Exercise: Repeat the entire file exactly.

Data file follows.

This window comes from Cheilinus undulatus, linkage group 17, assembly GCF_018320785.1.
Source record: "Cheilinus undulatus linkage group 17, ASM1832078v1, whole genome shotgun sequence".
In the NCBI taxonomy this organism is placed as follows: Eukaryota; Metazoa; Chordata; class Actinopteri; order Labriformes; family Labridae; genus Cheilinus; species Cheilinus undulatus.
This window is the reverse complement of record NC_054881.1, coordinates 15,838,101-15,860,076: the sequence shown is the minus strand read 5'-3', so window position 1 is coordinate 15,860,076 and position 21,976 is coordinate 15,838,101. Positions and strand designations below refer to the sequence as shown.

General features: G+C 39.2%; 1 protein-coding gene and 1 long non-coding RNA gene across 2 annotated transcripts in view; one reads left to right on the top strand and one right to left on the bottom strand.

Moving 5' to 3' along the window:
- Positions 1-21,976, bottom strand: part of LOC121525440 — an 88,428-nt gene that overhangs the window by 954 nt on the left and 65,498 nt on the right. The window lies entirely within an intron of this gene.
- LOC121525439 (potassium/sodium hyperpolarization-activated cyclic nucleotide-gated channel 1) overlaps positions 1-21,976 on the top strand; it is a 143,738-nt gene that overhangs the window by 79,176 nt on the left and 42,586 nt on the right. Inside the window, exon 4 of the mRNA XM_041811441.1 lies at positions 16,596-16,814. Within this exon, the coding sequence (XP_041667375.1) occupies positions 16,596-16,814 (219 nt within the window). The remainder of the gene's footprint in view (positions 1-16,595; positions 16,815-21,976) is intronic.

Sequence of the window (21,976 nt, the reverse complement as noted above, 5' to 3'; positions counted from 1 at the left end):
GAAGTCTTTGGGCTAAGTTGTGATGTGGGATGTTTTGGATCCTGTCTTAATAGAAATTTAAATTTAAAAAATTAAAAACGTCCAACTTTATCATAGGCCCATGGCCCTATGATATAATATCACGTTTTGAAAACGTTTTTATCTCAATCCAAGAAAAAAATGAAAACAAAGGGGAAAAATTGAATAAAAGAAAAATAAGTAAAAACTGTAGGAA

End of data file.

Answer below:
This window comes from Cheilinus undulatus, linkage group 17, assembly GCF_018320785.1.
Source record: "Cheilinus undulatus linkage group 17, ASM1832078v1, whole genome shotgun sequence".
In the NCBI taxonomy this organism is placed as follows: Eukaryota; Metazoa; Chordata; class Actinopteri; order Labriformes; family Labridae; genus Cheilinus; species Cheilinus undulatus.
This window is the reverse complement of record NC_054881.1, coordinates 15,838,101-15,860,076: the sequence shown is the minus strand read 5'-3', so window position 1 is coordinate 15,860,076 and position 21,976 is coordinate 15,838,101. Positions and strand designations below refer to the sequence as shown.

General features: G+C 39.2%; 1 protein-coding gene and 1 long non-coding RNA gene across 2 annotated transcripts in view; one reads left to right on the top strand and one right to left on the bottom strand.

Moving 5' to 3' along the window:
- Positions 1-21,976, bottom strand: part of LOC121525440 — an 88,428-nt gene that overhangs the window by 954 nt on the left and 65,498 nt on the right. The window lies entirely within an intron of this gene.
- LOC121525439 (potassium/sodium hyperpolarization-activated cyclic nucleotide-gated channel 1) overlaps positions 1-21,976 on the top strand; it is a 143,738-nt gene that overhangs the window by 79,176 nt on the left and 42,586 nt on the right. Inside the window, exon 4 of the mRNA XM_041811441.1 lies at positions 16,596-16,814. Within this exon, the coding sequence (XP_041667375.1) occupies positions 16,596-16,814 (219 nt within the window). The remainder of the gene's footprint in view (positions 1-16,595; positions 16,815-21,976) is intronic.

Sequence of the window (21,976 nt, the reverse complement as noted above, 5' to 3'; positions counted from 1 at the left end):
GAAGTCTTTGGGCTAAGTTGTGATGTGGGATGTTTTGGATCCTGTCTTAATAGAAATTTAAATTTAAAAAATTAAAAACGTCCAACTTTATCATAGGCCCATGGCCCTATGATATAATATCACGTTTTGAAAACGTTTTTATCTCAATCCAAGAAAAAAATGAAAACAAAGGGGAAAAATTGAATAAAAGAAAAATAAGTAAAAACTGTAGGAA